Let Freedom Ring: Making Grutter Matter in School Desegregation Cases
33 Pages Posted: 23 Apr 2009 Last revised: 20 Aug 2010
When the United States Supreme Court granted certiorari in 2006 to hear challenges to two voluntary desegregation plans in Parents Involved in Community Schools v. Seattle School District No. 1, civil rights activists watched with a mix of anticipation and trepidation. Some hoped that the litigation would offer a way to expand race-conscious policies in elementary and secondary education. Others feared that the cases would serve as the occasion to overrule Grutter v. Bollinger, a 2003 decision that upheld the constitutionality of affirmative action in admissions at the University of Michigan’s law school. To reach this result, Grutter relied on a diversity rationale rooted in the First Amendment and a tradition of academic freedom.
The question presented for review in Parents Involved was whether Grutter could be used to uphold voluntary plans that relied on race-conscious student assignments to achieve desegregation. Despite every indication that the voluntary desegregation cases would be a referendum on Grutter, none of the Justices addressed the diversity rationale in real depth. So, a case that began as a referendum on the Michigan case generally failed to address its implications outside of higher education. To a significant degree, the Justices treated diversity and desegregation as a distinction without a difference. Conflating these rationales imposed significant costs in the voluntary desegregation cases.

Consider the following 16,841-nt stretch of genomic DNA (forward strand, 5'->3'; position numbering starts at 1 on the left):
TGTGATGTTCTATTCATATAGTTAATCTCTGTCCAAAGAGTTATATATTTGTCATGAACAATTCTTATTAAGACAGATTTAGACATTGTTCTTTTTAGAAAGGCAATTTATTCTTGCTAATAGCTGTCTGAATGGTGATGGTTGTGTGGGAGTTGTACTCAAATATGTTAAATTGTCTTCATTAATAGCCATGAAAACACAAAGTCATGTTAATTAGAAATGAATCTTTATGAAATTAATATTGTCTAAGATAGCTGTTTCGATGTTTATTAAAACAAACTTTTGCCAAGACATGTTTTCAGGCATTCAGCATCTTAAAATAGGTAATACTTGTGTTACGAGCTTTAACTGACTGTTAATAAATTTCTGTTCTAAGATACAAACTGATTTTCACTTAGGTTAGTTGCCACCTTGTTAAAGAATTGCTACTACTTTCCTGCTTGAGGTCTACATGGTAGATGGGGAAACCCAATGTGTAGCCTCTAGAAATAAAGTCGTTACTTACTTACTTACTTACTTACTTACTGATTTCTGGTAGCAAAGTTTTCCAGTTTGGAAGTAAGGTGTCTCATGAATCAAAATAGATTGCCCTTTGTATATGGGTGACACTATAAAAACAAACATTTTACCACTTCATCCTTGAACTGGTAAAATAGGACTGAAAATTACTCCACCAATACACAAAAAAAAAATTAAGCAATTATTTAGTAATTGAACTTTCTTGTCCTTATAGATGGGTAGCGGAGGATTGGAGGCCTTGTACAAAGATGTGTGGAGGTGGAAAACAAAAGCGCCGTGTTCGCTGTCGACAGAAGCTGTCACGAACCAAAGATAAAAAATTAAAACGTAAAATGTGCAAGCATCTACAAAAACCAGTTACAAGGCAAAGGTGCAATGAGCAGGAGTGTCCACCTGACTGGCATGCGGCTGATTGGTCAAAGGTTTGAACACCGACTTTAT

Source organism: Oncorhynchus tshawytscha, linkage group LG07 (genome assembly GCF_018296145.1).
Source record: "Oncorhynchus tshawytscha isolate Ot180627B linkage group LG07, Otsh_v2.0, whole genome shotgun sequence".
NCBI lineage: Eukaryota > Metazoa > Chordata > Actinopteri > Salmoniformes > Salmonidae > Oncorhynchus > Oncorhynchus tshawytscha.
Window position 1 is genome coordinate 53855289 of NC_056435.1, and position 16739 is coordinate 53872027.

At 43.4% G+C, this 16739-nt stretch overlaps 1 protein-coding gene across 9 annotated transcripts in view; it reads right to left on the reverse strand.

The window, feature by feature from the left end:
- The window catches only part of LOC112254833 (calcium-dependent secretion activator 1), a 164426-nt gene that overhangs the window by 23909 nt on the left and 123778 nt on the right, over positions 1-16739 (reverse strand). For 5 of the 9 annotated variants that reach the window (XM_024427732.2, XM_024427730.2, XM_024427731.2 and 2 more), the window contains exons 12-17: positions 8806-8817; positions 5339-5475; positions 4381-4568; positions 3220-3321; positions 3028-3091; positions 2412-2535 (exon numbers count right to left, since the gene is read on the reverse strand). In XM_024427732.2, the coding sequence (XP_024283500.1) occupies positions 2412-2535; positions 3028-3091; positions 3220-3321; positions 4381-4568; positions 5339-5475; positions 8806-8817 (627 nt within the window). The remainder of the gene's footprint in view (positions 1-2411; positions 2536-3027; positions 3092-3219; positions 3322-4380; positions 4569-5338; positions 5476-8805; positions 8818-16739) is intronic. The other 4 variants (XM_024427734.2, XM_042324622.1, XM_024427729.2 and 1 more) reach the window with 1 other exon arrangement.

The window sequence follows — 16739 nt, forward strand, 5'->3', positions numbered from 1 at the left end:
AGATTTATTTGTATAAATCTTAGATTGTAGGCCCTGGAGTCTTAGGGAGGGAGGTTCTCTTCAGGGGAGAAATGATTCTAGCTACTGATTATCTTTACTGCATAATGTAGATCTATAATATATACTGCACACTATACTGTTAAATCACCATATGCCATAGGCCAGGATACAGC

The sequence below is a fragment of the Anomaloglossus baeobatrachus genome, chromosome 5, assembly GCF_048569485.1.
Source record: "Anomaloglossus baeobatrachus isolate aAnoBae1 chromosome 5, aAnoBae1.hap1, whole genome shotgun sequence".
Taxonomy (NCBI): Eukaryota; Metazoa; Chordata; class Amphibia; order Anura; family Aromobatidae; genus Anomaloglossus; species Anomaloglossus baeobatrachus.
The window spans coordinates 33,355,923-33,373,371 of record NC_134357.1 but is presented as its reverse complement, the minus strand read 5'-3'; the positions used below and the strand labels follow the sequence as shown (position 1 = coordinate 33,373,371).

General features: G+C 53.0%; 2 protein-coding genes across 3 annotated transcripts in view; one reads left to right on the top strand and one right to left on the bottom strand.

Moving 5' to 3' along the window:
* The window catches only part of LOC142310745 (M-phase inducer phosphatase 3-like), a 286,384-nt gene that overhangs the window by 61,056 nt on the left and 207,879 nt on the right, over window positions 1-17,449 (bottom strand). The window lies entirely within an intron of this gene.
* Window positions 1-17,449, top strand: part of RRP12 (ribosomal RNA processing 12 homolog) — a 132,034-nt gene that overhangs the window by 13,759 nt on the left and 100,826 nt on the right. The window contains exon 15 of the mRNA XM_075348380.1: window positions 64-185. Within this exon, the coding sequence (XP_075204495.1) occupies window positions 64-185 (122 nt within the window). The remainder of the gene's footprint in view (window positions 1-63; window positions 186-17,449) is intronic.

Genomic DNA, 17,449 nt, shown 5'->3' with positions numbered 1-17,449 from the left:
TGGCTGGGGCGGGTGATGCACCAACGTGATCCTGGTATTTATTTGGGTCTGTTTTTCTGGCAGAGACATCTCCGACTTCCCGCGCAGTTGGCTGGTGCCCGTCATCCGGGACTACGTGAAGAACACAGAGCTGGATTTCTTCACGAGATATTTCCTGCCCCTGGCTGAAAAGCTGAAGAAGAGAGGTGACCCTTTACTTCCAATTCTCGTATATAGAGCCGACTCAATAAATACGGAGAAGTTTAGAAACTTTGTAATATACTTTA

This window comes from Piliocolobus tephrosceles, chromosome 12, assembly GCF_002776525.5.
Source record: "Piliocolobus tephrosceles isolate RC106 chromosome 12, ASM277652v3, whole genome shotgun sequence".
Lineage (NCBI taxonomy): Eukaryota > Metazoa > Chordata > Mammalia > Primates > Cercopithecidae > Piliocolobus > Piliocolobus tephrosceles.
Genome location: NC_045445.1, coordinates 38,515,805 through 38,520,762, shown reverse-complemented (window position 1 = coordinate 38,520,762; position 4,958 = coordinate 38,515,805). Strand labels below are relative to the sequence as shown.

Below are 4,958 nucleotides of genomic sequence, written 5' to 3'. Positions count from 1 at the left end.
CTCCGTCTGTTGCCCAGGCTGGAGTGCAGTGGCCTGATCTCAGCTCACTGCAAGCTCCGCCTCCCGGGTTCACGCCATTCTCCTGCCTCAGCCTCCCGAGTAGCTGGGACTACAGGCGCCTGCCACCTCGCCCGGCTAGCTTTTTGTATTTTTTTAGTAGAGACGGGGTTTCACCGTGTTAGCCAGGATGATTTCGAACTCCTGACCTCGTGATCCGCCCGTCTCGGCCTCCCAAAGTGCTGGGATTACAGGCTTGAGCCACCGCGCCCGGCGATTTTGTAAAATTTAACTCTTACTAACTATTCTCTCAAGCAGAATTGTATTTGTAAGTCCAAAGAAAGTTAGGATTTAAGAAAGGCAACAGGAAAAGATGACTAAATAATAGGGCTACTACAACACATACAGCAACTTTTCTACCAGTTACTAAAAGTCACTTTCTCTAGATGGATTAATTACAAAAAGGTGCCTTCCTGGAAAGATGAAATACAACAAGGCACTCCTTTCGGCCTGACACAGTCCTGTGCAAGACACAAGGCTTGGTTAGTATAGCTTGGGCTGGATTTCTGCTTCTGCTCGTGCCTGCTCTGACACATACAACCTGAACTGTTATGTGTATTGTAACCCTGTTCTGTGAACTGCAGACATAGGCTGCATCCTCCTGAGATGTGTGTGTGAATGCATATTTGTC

Here, I explore how the two rationales came to be conflated and why they are in fact quite distinct. I show how the opinions in Parents Involved might have looked different had the Justices carefully distinguished between diversity and desegregation. Building on Amy Gutmann’s work on Democratic Education, I argue that the Court should have attended to norms of both non-repression and non-discrimination in evaluating the propriety of the voluntary plans. If it had done so, diversity would not have wrongly operated as a constraint on racial balancing and instead would have established constraints on racial imbalance.
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